The expanse of empty space across the United Kingdom is becoming a common sight nowadays and homeowners are looking to make good use of it. This means that they are turning to extensions and loft conversion in order to make their home more spacious and comfortable. In the field of conversion, there are so many ways by which the loft can be extended and considering a dormer is one of the preferred ways.
In this article, we shall go into detail on what a loft conversion entails and how we can know whether a dormer loft conversion is appropriate or not.
To be able to call any conversion a dormer loft conversion, it means that it is shaped in the form of a box. Here, the walls of the dormer extension are perpendicular to the floor and a dormer taking an L shape extends over the rear addition that Victorian homes usually have.
Now that you are acquainted with the definition, how can you tell if it is the right step to take? In essence, if your property has pitched roof, it is ripe for a dormer loft conversion there’s no need to go for a dormer, if you have a flat roof. This is because in this case, there will be no pitch from which you are building out.
There are so many reasons why a dormer loft conversion is becoming the preferred architectural and structural design project to undertake. Some of these benefits are highlighted below.
There’s something called Permitted Development (PD). This PD allows you to extend your terraced property for up to 40 cubic meters and your semi-detached house or a fully detached house can be extended for 50 cubic meters. Under PD, your structural engineer has to set the dormer about 200mm from the eaves. In case you have plans for something bigger, you might need to apply for Planning permission.
The internal walls of the dormer loft conversion are vertical so this allows you to optimize the space. This form of architecture is usually preferred when you’re looking to make the best use of your space.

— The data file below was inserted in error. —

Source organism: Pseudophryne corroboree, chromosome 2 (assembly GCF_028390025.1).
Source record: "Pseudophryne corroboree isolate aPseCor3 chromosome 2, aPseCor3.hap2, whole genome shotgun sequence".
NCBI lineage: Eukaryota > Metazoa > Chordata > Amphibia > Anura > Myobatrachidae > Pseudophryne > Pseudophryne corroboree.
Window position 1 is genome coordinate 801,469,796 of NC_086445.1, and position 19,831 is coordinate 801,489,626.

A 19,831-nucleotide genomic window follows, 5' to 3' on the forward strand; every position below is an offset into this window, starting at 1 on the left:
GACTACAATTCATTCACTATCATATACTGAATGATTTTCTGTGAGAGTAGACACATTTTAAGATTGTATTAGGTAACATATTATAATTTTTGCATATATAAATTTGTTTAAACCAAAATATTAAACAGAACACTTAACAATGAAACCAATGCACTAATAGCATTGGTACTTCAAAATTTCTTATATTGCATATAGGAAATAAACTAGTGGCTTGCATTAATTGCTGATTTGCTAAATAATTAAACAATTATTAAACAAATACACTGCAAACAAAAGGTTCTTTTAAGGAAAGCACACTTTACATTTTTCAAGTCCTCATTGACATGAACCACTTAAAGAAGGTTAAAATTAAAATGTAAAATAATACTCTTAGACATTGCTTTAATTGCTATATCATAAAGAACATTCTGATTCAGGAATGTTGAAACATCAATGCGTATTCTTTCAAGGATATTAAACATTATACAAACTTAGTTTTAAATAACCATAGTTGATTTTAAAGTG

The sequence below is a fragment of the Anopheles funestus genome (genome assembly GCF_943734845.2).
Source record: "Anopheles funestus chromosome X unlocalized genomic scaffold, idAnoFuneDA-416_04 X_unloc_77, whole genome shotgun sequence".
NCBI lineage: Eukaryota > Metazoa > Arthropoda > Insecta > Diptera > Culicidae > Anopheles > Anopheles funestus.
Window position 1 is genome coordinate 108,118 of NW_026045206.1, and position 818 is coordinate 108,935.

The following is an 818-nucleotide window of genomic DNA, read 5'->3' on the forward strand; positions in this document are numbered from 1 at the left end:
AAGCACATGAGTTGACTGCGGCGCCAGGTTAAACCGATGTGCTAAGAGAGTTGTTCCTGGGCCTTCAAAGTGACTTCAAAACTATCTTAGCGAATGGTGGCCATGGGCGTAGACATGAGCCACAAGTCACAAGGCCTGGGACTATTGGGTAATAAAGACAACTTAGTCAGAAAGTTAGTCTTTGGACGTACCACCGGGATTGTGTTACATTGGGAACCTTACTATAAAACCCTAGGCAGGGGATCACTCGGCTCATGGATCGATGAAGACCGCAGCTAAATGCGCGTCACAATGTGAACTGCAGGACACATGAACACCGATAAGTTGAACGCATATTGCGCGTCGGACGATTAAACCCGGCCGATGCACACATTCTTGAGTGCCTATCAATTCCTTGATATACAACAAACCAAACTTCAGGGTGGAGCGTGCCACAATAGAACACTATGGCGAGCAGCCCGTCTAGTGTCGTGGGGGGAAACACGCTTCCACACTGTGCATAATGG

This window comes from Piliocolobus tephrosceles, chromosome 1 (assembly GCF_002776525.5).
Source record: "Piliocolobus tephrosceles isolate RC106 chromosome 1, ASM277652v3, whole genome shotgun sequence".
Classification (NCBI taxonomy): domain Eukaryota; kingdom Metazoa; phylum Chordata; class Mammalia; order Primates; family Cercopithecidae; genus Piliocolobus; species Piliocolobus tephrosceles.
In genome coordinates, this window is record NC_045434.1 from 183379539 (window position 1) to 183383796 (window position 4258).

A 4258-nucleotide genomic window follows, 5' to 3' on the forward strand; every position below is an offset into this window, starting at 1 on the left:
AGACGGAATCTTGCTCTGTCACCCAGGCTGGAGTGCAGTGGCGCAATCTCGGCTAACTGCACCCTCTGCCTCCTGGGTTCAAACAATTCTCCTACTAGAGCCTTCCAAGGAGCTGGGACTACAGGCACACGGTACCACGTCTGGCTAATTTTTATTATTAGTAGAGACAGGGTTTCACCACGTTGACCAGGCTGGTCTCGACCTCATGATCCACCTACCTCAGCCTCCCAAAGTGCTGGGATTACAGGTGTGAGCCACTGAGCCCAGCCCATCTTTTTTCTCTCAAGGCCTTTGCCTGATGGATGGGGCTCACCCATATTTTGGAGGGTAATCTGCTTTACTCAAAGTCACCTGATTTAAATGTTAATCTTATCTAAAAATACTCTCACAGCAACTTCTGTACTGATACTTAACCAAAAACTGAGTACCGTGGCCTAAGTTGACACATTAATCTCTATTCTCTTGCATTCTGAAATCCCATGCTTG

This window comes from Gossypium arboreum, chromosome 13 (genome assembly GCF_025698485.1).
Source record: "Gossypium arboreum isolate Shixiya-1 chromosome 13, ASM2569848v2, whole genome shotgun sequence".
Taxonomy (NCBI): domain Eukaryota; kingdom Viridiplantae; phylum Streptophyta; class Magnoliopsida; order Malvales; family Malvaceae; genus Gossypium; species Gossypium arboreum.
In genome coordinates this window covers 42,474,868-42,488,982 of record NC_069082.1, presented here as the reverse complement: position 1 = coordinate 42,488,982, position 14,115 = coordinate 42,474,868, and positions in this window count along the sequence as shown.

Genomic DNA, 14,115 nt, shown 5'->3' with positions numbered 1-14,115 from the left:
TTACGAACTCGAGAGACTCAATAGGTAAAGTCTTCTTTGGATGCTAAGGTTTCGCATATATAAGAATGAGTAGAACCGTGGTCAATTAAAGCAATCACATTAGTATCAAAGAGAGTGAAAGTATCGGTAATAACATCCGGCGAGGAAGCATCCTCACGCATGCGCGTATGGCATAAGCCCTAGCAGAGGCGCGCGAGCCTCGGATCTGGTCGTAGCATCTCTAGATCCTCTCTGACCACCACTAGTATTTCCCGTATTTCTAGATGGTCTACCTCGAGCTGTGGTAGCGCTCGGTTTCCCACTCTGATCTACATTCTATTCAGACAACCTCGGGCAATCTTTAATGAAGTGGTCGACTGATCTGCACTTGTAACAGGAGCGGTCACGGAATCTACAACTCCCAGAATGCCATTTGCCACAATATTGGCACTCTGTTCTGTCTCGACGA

The Windows Vary in Size
A dormer window can serve a variety of functions and the applications are only limited by your style. A rule of thumb is that your dormer window should at least bear some form of semblance to the windows you have in your home already. Sometimes, the architecture is such that the window is expected to be smaller.
Usually, properties that take a cottage-style will have 2 or 3 smaller dormer windows that give the home a softer appearance. This is just for the sake of aesthetics.
There are no limitations to the materials you can use for your dormer window, ranging from aluminum to UPVC. While there’s a Certificate of Lawful Development (COLD) that stipulates your window options, this depends on how strict your local council is with their regulations.
It is not uncommon to see Juliet balconies that accompany conversion projects. Once you get the planning permission, you can get structural engineers to build balconies reaching 2100mm in height and 1200mm in width. You will, however, need to have a balustrade that is about 1100mm high (Could be higher but it shouldn’t be lower).
Before excitement takes its toll on the project, remember that you cannot install a skylight that goes above the roof-line under Permitted Development. If you have the intention of doing this, you will need to acquire Planning Permission. While the costs vary based on the architecture and the specifications of the structural engineer, a range is between £600 and £50,000.
Once again, we need to emphasize the fact that the vertical walls optimize the space available, making it easy for you to have wardrobes in the corners of the room. This vertical wall also makes it quite easy to dress the window.
For those who love to experiment with a plethora of shapes and are considering the dormer loft conversion, they can work with the angular structure. Some homeowners claim that it looks as though a box has been stuck beside their property after they execute the project.
For some localities with strict local planning authority, a permission might be needed to execute a mansard conversion as opposed to a dormer loft conversion.
If you need to make the best out of a cramped area, then you should consider contacting an architect and structural engineer to help you with providing the design for a dormer loft conversion. Ensure that you sit down to discuss the details of the conversion and the architectural design before you embark on such a project.